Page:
COD Earns Accolades for Championing Equity Among Black and Latinx Students

PALM DESERT – College of the Desert (COD) is being recognized by Hispanic Outlook on Education Magazine and The Campaign for College Opportunity as a champion of equity for underrepresented student populations.

Statewide educational advocacy group, The Campaign for College Opportunity, recognized COD for championing academic achievement among Black and Latinx with the following designations: California Community Colleges Equity Champions for Black Students and California Community Colleges Equity Champions for Latinx Students.

The College will be formally recognized at a virtual event, the 2023 Champions of Higher Education for Excellence in Transfer, on Tuesday, Nov. 14.

The organization uses associate degrees for transfer as a measure of achievement among some of the state’s historically underserved populations, including students who are Latinx and Black. The two-year associate degrees are fully transferrable to California State University with no more than 60 semester units or 90 quarter units.

“COD is committed to closing persistent racial equity gaps through its Associate Degrees for Transfer program, providing a gateway to a brighter future,” Superintendent/President Laura Hope said. “We value open access to educational opportunities above all and will continue to support students in the Coachella Valley with programs and services such as free tuition and dedicated counseling.”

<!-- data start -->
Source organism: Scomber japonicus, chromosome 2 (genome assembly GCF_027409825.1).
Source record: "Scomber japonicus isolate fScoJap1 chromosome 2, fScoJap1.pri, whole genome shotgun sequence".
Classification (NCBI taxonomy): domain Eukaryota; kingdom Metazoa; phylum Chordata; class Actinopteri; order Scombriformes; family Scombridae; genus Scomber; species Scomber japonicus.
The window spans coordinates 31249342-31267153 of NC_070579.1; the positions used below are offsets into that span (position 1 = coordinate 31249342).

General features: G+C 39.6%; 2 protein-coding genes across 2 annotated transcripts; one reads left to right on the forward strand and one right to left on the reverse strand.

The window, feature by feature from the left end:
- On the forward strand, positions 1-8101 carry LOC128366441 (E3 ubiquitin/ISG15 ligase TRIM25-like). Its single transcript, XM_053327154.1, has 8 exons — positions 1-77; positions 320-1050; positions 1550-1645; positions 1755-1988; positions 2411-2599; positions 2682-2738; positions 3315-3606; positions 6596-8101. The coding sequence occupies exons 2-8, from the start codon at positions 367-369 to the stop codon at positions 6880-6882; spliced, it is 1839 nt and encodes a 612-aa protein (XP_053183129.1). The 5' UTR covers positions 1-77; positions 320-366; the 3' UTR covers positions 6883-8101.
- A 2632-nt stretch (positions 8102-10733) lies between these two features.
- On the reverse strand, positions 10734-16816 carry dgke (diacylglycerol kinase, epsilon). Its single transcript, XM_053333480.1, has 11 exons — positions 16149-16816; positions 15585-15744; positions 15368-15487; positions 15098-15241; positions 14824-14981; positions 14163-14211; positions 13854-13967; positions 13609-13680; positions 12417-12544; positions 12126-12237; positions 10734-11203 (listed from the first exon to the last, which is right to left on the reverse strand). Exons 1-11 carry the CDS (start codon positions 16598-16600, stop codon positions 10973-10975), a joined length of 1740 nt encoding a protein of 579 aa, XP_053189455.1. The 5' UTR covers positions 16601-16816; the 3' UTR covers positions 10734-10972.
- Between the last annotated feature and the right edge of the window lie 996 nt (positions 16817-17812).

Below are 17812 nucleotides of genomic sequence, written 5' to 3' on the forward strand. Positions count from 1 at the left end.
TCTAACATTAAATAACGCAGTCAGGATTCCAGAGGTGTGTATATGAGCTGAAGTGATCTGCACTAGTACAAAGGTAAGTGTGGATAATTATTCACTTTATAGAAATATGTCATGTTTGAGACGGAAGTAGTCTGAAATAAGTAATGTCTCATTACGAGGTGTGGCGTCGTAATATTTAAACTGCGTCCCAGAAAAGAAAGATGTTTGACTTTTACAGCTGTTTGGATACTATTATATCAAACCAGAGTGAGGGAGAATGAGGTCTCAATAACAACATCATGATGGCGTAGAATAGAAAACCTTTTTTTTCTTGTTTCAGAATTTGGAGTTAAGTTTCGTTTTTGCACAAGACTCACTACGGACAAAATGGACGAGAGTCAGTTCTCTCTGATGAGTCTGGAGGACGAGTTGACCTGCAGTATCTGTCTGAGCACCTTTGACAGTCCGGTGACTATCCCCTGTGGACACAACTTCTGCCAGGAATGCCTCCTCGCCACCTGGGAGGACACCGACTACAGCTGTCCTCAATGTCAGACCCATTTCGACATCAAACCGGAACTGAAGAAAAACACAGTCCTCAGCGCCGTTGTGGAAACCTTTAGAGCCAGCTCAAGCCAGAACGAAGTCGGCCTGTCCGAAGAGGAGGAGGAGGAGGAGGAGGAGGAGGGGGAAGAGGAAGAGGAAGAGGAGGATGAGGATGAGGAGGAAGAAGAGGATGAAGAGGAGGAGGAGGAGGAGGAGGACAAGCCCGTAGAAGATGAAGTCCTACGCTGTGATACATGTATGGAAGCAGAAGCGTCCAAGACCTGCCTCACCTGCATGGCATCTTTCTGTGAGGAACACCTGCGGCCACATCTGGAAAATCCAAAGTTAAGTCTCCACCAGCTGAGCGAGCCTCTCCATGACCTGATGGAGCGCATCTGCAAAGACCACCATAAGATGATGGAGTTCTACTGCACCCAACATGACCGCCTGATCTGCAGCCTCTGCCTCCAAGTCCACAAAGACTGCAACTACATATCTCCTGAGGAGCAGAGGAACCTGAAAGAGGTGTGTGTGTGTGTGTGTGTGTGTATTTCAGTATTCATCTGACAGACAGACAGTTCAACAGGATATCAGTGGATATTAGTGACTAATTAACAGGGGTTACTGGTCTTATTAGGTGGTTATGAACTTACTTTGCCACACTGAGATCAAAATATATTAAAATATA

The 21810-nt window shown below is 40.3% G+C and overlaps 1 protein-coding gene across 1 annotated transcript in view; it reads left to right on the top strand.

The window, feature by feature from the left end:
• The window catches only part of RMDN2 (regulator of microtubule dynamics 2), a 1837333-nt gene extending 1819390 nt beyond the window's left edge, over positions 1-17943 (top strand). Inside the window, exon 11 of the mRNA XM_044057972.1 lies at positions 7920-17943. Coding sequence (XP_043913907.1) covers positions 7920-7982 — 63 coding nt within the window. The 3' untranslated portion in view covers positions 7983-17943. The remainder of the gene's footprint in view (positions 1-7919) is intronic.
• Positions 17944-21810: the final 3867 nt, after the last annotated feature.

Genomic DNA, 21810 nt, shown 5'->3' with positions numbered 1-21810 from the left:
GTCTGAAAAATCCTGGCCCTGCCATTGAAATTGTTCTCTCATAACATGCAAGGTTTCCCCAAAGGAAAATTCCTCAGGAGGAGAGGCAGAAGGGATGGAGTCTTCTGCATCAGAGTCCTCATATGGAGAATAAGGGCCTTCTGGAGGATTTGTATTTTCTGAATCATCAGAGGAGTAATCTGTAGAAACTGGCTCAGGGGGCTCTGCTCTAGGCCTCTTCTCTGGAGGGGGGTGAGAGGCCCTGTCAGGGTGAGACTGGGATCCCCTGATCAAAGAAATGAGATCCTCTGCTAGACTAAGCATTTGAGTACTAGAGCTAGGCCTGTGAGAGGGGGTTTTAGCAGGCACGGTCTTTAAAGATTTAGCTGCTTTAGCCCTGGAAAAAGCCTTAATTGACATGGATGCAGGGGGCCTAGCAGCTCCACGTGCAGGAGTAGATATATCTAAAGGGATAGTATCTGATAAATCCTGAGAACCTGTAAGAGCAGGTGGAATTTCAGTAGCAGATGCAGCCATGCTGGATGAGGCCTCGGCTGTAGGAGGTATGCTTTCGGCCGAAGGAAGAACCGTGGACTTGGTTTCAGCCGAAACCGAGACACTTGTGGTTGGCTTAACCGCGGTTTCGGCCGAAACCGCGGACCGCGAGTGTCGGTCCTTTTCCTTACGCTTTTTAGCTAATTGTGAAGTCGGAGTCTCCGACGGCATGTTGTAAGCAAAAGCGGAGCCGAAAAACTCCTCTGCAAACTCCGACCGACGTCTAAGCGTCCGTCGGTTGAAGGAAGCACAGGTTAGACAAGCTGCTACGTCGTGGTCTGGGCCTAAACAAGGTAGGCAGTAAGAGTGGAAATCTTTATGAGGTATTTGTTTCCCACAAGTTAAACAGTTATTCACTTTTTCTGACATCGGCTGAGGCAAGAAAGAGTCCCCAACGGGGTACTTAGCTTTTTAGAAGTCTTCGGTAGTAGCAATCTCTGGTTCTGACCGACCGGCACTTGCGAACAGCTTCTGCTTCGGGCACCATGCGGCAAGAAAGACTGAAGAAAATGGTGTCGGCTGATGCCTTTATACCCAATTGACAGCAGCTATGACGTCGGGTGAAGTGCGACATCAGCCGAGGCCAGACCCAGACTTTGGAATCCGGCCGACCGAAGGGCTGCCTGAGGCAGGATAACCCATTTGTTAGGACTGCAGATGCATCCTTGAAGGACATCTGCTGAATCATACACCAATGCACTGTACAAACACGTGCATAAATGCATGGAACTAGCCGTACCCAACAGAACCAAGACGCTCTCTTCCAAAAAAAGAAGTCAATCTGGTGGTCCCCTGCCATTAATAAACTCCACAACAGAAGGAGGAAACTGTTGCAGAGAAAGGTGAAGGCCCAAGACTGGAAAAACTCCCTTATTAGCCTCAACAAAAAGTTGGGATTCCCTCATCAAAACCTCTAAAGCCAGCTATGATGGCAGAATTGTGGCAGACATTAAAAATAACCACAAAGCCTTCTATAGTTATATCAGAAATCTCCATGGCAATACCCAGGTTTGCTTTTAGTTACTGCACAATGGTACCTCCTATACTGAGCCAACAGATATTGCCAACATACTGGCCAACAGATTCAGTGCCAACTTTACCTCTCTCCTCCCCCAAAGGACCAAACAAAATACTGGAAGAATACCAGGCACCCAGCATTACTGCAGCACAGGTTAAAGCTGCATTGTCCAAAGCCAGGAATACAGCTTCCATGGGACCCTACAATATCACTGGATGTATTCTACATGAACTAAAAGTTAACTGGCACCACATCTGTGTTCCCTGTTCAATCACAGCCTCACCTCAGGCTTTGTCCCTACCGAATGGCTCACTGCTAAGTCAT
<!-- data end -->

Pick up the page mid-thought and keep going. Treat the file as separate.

Hispanic Outlook on Education Magazine used metrics like enrollment, total degrees granted, and others to measure schools across the nation. COD ranked in the top 100 two-year colleges in the nation for 2021-2022 enrollment. Within the top 100 schools, College of the Desert was situated at number 33.

Hispanic Outlook Magazine is a national monthly magazine that delivers a Hispanic perspective on issues surrounding education, kindergarten through graduate school. Their 28 years of publication have put a spotlight on important topics such as financing education, specific career paths, and the best schools.

These recognitions help not only celebrate progress but establish a threshold from which College of the Desert and other schools can grow. This is especially important to bear in mind coming off of the findings from Gallup’s poll titled The State of Higher Education. The poll stated that “More than half of Hispanic students (52%) and 43% of Black students say they considered stopping out in the past six months — up from 44% and 37%, respectively, in 2021.”

College of the Desert recognizes that maintaining and creating educational opportunities for Latinx and Black students requires constant vigilance and addressing shifts in the economy and the world at large.

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